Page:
Even though customers in deregulated cities routinely pay more for electricity, there is a bright spot. The gap between the average price paid for electricity between deregulated cities like Houston and regulated cities like San Antonio have dwindled to the narrowest point ever to 8.8 percent. Back in 2006, customers in deregulated cities were paying nearly 47 percent more for electricity than their counterparts in regulated cities.
This company has more plan variety than any other we looked at, though most of them seem more flashy than functional. And some seem weirdly niche — like "Connect to Comfort," a 24-month plan that comes with a Hive Hub and a Hive Active Thermostat, smart home devices that allow you to control your heat and A/C via app. Like many of Direct Energy’s plans, how good of a deal it is depends on how closely its offers align with your established habits.
Variable Rate: With a variable rate, you stand closer to the fire. Rather than keep your costs separate from market conditions, you experience the rise and fall of price alongside your provider. You profit when supply exceeds demand, but could pay through the nose if the electricity grid becomes overtaxed. That usually means a higher bill in the summer and winter (when demand is at its highest) and a lower one in the fall and spring. A variable rate plan is best for people interested in staying on top of market changes – when prices get too exorbitant, there’s no contract and no cancellation fee if you want to try a new provider.
To keep prices competitive, Washington diversifies its energy portfolio. The greatest contributor is hydroelectric power, which generates close to 7,700 gigawatts per hour (GWh) annually. Other significant sources of electricity are nuclear (812 GWh), natural gas (290 GWh) and coal (192 GWh). Renewables, which account for 912 GWh, include wind, solar and geothermal. As a result, the state offers electricity at a 35 percent discount from the national average.
CenterPoint Intelligent Energy Solutions LLC, IES, which manages TrueCost, is not the same legal entity as CenterPoint Energy Resources Corp. (CERC) or CenterPoint Energy Houston Electric, LLC (CEHE), nor is IES regulated by the Railroad Commission of Texas or the Public Utility Commission of Texas. You do not have to buy products or services from IES in order to continue to receive quality regulated services from CERC or CEHE.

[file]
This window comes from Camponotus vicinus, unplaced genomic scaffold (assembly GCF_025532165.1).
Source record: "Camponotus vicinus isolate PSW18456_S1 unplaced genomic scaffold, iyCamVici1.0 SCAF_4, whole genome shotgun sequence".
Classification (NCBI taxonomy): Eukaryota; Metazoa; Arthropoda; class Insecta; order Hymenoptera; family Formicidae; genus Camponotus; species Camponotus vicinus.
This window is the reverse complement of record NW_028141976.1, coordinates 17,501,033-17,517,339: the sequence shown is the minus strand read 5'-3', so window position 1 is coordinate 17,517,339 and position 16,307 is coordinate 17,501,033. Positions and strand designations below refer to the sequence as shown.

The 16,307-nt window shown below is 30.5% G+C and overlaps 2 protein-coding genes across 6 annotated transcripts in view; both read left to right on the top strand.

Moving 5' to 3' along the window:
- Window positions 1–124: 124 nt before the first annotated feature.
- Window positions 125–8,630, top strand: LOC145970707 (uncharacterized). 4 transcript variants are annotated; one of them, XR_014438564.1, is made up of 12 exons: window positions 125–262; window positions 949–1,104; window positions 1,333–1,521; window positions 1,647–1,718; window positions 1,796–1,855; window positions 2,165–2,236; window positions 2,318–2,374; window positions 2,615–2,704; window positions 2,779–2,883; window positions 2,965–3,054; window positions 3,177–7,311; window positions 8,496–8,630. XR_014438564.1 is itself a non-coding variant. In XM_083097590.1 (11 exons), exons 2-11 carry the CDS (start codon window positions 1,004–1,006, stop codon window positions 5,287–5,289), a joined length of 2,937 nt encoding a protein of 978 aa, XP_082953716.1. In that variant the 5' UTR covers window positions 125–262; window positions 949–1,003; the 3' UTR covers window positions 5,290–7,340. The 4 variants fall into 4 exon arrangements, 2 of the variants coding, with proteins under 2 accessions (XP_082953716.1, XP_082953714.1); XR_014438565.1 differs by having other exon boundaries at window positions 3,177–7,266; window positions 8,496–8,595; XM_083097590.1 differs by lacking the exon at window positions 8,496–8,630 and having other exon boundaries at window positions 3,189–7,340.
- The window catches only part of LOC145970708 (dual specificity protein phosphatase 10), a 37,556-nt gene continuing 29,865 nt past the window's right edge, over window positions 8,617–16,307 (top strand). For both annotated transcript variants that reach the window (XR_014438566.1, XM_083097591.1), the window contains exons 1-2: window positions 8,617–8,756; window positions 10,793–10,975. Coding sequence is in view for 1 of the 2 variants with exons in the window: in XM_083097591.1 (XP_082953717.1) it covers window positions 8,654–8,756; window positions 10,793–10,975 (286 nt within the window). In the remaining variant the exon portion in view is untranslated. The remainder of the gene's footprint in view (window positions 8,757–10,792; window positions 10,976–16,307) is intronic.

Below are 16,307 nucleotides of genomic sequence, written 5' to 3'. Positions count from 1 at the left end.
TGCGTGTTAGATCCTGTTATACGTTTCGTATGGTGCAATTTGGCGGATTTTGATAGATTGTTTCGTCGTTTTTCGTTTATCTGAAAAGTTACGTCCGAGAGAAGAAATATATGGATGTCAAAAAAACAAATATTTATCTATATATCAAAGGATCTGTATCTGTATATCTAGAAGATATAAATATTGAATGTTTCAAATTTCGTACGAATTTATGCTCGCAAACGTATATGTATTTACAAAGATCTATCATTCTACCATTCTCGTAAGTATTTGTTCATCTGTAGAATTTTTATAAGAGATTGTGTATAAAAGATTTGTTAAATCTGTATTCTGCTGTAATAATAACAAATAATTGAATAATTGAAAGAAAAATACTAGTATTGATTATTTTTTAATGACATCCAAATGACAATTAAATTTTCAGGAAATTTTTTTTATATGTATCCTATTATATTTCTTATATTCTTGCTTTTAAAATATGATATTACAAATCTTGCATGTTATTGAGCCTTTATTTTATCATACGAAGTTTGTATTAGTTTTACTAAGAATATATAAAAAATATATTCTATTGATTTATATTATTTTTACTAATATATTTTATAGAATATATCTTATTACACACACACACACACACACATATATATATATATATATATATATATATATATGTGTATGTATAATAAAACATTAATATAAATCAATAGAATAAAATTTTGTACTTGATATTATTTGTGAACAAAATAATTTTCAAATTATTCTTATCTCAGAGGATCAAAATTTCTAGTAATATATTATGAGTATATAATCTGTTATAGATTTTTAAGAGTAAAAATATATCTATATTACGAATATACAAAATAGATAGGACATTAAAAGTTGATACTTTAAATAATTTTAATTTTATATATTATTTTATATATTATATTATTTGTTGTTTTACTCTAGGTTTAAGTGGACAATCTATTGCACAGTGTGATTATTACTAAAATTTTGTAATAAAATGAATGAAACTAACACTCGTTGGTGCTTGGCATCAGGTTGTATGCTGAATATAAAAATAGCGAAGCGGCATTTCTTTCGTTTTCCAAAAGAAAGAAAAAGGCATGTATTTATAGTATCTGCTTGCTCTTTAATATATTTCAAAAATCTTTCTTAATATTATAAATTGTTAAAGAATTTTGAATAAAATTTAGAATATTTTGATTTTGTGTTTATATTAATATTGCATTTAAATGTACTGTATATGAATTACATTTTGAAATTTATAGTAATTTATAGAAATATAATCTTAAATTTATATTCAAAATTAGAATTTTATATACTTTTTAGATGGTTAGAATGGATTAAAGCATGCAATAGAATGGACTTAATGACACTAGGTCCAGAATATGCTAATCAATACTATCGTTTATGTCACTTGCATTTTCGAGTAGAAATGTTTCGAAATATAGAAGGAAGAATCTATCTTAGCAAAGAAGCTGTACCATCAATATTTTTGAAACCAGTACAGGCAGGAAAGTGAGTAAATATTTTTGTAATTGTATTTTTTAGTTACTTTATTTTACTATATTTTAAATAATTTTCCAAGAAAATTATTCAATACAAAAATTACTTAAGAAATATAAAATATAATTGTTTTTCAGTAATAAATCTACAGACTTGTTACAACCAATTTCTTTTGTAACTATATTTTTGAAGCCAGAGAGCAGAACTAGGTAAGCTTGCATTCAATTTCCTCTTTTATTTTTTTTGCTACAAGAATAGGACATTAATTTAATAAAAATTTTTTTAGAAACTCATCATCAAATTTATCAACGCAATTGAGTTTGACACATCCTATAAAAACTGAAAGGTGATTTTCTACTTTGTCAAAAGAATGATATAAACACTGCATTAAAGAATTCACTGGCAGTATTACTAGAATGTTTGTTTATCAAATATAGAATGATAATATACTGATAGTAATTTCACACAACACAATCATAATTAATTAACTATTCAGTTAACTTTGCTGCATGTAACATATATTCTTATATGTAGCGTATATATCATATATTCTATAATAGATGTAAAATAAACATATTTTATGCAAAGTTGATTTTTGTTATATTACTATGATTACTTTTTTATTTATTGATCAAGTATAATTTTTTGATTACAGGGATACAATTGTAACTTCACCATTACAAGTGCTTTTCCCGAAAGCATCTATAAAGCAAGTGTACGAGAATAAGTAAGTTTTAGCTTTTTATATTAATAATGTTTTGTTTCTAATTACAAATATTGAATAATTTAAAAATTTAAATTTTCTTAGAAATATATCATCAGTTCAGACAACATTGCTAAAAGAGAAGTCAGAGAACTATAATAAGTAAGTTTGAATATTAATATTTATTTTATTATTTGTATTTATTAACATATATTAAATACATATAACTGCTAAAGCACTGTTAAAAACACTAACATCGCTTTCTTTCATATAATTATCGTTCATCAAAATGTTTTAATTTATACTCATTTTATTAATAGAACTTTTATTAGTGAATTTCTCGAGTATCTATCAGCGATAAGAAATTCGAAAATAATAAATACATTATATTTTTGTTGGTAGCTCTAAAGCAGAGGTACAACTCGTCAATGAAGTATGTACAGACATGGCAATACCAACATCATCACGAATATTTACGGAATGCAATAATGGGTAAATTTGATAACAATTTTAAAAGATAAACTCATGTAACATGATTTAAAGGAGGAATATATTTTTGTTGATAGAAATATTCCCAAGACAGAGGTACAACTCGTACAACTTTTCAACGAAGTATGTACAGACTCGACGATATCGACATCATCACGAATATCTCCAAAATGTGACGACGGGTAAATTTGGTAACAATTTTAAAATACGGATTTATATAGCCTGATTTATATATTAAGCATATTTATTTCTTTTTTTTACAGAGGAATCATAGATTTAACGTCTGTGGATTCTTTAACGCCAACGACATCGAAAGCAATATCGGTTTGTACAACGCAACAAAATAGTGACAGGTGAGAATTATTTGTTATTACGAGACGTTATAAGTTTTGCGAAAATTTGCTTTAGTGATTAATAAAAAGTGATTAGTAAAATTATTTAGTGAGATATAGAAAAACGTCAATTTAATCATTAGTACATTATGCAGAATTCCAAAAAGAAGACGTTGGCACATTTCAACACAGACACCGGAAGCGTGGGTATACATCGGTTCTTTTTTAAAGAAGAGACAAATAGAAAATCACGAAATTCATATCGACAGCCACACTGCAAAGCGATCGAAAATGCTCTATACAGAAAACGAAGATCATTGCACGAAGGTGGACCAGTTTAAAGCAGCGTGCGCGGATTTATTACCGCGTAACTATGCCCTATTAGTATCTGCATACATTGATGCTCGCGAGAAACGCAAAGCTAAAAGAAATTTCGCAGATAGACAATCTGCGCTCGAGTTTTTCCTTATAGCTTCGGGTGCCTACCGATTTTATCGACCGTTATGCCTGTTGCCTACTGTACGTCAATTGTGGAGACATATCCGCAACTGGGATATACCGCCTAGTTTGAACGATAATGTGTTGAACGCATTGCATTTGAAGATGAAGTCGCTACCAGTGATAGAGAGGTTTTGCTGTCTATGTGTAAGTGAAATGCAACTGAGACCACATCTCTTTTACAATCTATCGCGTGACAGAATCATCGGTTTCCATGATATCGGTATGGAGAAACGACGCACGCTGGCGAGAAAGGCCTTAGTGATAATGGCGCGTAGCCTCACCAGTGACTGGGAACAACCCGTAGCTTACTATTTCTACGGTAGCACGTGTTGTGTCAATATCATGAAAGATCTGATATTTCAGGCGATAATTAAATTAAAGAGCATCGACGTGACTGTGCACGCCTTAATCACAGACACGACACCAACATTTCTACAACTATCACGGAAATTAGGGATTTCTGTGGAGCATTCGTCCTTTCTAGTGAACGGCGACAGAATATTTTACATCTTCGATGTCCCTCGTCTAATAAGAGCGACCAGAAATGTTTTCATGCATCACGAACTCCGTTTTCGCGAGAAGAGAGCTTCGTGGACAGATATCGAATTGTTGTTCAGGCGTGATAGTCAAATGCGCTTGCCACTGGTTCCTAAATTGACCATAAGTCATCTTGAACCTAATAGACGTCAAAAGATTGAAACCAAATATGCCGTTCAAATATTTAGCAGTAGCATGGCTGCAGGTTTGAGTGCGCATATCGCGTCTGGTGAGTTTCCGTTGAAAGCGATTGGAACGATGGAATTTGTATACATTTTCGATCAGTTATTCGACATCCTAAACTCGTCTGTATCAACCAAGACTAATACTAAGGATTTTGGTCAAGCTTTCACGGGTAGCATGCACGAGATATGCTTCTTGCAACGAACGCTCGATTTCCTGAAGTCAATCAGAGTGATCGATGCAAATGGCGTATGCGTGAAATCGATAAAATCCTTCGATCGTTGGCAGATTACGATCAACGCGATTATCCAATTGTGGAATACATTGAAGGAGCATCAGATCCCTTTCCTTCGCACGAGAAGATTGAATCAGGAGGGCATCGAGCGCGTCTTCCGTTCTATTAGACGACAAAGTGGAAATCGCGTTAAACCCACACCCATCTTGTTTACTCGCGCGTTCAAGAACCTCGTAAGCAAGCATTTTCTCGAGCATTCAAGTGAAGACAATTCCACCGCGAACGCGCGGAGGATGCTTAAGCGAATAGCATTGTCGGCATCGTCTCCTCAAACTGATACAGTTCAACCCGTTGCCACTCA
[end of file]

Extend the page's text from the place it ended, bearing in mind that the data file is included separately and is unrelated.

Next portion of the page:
As a renter, it’s important to know approximately how much electricity you will use each month in order to get the best deal on electricity. Some electricity plans are cheaper for lower energy usage customers, while other plans are designed with high usage customers in mind. If you’re just moving into an apartment, ask your leasing agent to provide you with historic kWh usage information for your specific unit if possible.
Maryland residents are now able to choose who supplies their electricity. (Customers of municipal electric systems and some rural cooperative systems are the exceptions - see "Areas not participating.") Your local utility, now called your electric company, will still deliver the electricity to your home, but you can choose another company to generate the electricity, if other companies are making an offer in your area.
There are a variety of different types of gas and electricity plan that are currently out there for prospective customers to consider. Some plans offer fixed rate deals , these allow you to be sheltered from price rises over an agreed period of time. Other plans allow you to manage your entire account online, making it easier and more efficient for you to handle your energy supply.